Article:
Well the reasons to go just keep on growing! Further to my last blog on Gavin Maxwell, not only does my forthcoming trek take me into the heartlands of the Glauoa - the tribe of the Lords of the Atlas who in the early 20th Century with the active connivance of the French subdued and destroyed a Berber culture and people remarkable for their independence and sense of freedom, replacing it with a regime of ferocious brutality and flamboyance - it now appears I may doing some accidental anthropological research! I may be searching for a lost tribe of dwarfs.
There were serious arguments at the end of the 19th Century put forward by a Canadian lawyer Robert Halliburton for the existence, on the Southern side of the Atlas Mountains, of a tribe of curly haired red-skinned dwarfs. Not surprisingly this was a somewhat controversial assertion ,with vigorous debates in various academic bodies. The region itself was almost unvisited by westerners - indeed the reason the French armed the Gluoua with modern weapons was to keep this remote under some sort of control.
. Halliburton continued to insist that he had more than enough evidence to prove this true until the day he died. After which the controversy seems to have died away. My old pal, Robert Twigger mentioned them in passing years ago - just one in a flow of esoteric comments that makes time with him so enjoyable. A search of the internet - this is when the internet is truly magnificent - revealed a series of archive documents indicating the dwarfs in the remote region around the D’raa valley through which I will be rambling. More to follow..
One of the goals of this trek is to raise money for Education for All Morocco - raising money to fund the education of Berber girls in the High Atlas. If you would like to find out more click here
A few years ago I found myself on top of Mount Toubkal, the highest point in North Africa. It isn’t a difficult climb just requiring decent shoes and decent lungs. But it is ‘a highest spot’, and though I like to ramble and explore getting to the top of things is usually beyond what I do. So perhaps that is why, as I sat there looking out over the High Atlas range through air as clear as the day it was made, there arose the notion that I might travel over these ancient time shattered peaks all the way to the desert. And as it surfaced unbidden into my brain, I ruefully cursed, as it was immediately obvious that it was one of those ideas that must be nurtured and adapted to, like an unplanned child. To walk from this ‘highest spot’ on and over into the great, sprawling wilderness of the Sahara Desert was an offer from the gods which I could not turn down.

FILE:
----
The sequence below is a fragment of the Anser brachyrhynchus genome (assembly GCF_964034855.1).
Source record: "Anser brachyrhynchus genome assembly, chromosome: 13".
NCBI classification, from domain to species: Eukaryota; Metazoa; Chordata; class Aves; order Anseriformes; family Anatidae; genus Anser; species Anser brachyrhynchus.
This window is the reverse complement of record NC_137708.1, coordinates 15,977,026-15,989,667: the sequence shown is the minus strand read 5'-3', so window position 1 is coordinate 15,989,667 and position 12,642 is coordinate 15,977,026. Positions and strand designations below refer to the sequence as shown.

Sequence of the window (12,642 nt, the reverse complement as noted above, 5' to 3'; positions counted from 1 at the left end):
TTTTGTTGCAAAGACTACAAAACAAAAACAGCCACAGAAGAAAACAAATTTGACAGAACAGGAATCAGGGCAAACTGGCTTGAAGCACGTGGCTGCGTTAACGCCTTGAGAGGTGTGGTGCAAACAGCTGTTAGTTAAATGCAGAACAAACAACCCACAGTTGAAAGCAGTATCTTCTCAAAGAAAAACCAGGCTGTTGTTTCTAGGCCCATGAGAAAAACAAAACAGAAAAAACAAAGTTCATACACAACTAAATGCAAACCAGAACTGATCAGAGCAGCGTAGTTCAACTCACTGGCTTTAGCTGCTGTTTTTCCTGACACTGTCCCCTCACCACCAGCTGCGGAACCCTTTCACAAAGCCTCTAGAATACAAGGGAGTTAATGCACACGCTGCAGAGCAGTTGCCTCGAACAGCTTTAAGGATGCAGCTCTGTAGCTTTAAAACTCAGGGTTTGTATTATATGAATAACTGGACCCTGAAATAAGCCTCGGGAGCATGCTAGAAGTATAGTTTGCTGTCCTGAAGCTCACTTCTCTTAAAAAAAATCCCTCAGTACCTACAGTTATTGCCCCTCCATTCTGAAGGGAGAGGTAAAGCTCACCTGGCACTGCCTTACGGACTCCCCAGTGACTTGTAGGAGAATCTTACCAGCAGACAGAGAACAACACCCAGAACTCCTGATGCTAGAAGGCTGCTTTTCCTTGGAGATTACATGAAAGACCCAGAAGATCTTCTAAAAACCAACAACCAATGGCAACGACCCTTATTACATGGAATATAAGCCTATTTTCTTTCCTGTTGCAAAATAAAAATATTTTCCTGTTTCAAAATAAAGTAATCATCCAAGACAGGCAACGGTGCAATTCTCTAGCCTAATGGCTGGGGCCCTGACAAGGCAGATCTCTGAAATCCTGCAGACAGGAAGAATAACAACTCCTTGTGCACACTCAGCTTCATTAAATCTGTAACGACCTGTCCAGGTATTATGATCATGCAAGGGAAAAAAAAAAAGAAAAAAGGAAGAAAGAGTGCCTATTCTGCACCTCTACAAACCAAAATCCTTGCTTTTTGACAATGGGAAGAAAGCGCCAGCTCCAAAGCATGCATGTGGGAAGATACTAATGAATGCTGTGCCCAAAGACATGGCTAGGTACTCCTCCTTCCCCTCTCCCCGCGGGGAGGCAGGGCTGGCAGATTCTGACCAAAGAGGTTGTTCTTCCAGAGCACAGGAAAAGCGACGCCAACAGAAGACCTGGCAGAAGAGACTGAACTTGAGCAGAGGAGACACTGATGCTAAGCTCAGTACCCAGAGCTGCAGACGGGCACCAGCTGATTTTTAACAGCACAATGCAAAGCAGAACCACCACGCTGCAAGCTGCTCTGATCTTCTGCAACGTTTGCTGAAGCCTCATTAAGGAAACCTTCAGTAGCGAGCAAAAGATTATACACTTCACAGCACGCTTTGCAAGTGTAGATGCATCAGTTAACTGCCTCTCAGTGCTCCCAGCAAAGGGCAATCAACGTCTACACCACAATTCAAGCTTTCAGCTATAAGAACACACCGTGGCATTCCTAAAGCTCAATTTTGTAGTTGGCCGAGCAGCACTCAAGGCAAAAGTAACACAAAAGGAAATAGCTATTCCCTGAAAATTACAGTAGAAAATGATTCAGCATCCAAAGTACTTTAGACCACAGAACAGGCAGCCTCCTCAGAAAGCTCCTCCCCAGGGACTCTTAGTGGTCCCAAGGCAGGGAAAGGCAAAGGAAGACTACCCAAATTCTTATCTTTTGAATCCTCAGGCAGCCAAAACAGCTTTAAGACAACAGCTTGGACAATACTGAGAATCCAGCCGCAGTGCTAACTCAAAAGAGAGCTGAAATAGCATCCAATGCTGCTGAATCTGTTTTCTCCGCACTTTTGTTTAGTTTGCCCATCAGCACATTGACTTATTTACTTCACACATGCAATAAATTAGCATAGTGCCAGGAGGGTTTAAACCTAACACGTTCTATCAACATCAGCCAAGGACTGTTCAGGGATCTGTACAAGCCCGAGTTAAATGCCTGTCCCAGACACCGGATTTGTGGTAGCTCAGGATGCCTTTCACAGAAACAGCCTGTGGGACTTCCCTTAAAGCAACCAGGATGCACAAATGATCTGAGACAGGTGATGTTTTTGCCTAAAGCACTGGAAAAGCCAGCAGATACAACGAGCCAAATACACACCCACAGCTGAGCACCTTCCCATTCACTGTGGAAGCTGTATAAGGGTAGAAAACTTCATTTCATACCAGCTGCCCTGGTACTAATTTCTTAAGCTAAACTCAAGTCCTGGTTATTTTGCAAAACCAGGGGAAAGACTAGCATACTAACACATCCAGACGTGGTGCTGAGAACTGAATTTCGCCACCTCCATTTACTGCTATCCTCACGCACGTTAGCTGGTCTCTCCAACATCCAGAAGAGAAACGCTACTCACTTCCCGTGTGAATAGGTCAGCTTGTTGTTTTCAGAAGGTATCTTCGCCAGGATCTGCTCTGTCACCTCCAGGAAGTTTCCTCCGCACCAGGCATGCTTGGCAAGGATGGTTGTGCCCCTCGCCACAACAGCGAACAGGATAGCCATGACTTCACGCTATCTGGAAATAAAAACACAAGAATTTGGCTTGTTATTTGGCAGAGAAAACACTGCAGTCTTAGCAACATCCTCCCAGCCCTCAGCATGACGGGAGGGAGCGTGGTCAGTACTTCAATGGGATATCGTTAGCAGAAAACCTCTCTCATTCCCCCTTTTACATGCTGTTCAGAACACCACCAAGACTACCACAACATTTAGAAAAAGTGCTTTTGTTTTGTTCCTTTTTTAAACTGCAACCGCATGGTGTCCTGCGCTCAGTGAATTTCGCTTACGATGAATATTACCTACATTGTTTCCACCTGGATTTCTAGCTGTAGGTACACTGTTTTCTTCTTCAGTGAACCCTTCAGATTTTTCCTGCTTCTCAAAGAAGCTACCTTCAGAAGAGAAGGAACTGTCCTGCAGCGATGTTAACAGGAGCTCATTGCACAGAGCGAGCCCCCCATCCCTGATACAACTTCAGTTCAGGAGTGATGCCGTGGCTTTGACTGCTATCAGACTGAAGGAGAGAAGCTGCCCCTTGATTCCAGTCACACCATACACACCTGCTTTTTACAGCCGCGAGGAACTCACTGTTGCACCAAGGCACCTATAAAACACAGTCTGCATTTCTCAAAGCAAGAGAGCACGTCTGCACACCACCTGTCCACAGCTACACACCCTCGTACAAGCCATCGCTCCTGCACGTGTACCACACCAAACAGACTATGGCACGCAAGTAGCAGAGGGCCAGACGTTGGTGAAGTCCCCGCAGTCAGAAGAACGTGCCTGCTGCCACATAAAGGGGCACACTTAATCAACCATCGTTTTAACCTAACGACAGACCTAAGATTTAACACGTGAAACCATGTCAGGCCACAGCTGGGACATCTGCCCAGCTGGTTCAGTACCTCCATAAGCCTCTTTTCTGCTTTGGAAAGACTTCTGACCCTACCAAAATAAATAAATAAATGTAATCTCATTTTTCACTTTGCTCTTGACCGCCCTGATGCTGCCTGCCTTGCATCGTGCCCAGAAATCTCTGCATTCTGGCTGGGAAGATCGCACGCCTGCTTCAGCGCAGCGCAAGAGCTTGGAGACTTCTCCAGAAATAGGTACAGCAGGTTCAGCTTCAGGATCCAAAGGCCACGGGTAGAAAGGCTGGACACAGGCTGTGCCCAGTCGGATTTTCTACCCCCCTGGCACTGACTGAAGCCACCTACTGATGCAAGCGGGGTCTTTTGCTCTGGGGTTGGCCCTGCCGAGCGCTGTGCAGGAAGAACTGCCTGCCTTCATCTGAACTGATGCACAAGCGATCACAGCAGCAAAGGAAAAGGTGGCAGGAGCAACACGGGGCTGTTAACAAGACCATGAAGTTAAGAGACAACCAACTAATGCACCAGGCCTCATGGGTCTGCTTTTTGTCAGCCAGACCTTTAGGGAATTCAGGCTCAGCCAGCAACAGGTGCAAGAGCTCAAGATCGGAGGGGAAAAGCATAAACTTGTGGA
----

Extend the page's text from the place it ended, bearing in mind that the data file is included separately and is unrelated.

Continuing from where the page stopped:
But that was nearly ten years ago…
One of the things that has kept me going over the years is that a great idea and the action that must follow do not have to be contiguous – that it is OK to wait for an idea to swell and grow like a seed well planted. Of course, there is a danger here of procrastination and I have surely have been guilty of that, but part of the art of life surely is to recognise the right moment, when through time, and rain, and sun that the seed is ripe for harvesting.
So in the middle of last year I took up the idea again as I sensed parts of my life slowing and closing and towards the end of Autumn made a firm commitment.